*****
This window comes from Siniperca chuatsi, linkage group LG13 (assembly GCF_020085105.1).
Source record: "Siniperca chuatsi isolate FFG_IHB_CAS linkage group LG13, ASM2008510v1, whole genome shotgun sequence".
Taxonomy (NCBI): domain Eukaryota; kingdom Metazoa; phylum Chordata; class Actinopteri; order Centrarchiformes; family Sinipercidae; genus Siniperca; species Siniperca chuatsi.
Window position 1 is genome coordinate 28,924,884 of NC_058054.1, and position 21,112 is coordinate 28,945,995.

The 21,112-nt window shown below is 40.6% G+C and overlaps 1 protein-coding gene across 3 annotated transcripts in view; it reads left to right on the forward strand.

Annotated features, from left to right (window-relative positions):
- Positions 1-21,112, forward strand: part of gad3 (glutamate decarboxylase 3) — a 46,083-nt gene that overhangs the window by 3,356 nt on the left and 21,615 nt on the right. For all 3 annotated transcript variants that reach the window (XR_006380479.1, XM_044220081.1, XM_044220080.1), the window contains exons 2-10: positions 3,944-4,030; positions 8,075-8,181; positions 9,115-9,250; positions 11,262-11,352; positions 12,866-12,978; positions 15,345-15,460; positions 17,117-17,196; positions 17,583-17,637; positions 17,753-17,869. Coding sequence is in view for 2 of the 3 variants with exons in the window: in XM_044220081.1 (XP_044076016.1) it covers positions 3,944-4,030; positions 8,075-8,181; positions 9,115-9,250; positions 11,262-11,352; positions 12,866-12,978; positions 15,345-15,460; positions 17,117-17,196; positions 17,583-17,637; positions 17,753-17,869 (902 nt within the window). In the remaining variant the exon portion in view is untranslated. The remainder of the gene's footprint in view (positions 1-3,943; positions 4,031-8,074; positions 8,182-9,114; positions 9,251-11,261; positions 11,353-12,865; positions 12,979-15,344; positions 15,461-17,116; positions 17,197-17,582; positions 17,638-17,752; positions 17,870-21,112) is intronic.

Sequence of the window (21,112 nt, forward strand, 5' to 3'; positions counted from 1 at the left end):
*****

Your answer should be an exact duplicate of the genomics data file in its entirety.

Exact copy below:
This window comes from Siniperca chuatsi, linkage group LG13 (assembly GCF_020085105.1).
Source record: "Siniperca chuatsi isolate FFG_IHB_CAS linkage group LG13, ASM2008510v1, whole genome shotgun sequence".
Taxonomy (NCBI): domain Eukaryota; kingdom Metazoa; phylum Chordata; class Actinopteri; order Centrarchiformes; family Sinipercidae; genus Siniperca; species Siniperca chuatsi.
Window position 1 is genome coordinate 28,924,884 of NC_058054.1, and position 21,112 is coordinate 28,945,995.

The 21,112-nt window shown below is 40.6% G+C and overlaps 1 protein-coding gene across 3 annotated transcripts in view; it reads left to right on the forward strand.

Annotated features, from left to right (window-relative positions):
- Positions 1-21,112, forward strand: part of gad3 (glutamate decarboxylase 3) — a 46,083-nt gene that overhangs the window by 3,356 nt on the left and 21,615 nt on the right. For all 3 annotated transcript variants that reach the window (XR_006380479.1, XM_044220081.1, XM_044220080.1), the window contains exons 2-10: positions 3,944-4,030; positions 8,075-8,181; positions 9,115-9,250; positions 11,262-11,352; positions 12,866-12,978; positions 15,345-15,460; positions 17,117-17,196; positions 17,583-17,637; positions 17,753-17,869. Coding sequence is in view for 2 of the 3 variants with exons in the window: in XM_044220081.1 (XP_044076016.1) it covers positions 3,944-4,030; positions 8,075-8,181; positions 9,115-9,250; positions 11,262-11,352; positions 12,866-12,978; positions 15,345-15,460; positions 17,117-17,196; positions 17,583-17,637; positions 17,753-17,869 (902 nt within the window). In the remaining variant the exon portion in view is untranslated. The remainder of the gene's footprint in view (positions 1-3,943; positions 4,031-8,074; positions 8,182-9,114; positions 9,251-11,261; positions 11,353-12,865; positions 12,979-15,344; positions 15,461-17,116; positions 17,197-17,582; positions 17,638-17,752; positions 17,870-21,112) is intronic.

Sequence of the window (21,112 nt, forward strand, 5' to 3'; positions counted from 1 at the left end):